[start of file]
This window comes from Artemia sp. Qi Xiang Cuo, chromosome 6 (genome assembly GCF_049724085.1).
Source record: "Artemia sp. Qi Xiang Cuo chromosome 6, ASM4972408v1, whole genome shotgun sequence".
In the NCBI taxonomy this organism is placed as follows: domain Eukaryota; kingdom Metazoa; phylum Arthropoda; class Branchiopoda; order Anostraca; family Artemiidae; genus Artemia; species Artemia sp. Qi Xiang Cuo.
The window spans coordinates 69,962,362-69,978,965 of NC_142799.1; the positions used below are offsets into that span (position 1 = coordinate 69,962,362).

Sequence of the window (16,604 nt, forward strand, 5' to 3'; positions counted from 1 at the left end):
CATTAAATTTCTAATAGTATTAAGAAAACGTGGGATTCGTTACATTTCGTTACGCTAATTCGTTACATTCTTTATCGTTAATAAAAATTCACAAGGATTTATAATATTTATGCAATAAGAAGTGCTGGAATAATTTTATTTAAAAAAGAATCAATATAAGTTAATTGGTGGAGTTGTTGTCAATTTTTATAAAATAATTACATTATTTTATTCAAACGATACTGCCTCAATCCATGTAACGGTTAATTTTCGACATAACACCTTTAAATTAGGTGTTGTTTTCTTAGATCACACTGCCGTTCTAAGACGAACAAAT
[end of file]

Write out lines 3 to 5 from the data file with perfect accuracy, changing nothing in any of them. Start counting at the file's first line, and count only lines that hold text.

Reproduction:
In the NCBI taxonomy this organism is placed as follows: domain Eukaryota; kingdom Metazoa; phylum Arthropoda; class Branchiopoda; order Anostraca; family Artemiidae; genus Artemia; species Artemia sp. Qi Xiang Cuo.
The window spans coordinates 69,962,362-69,978,965 of NC_142799.1; the positions used below are offsets into that span (position 1 = coordinate 69,962,362).

Sequence of the window (16,604 nt, forward strand, 5' to 3'; positions counted from 1 at the left end):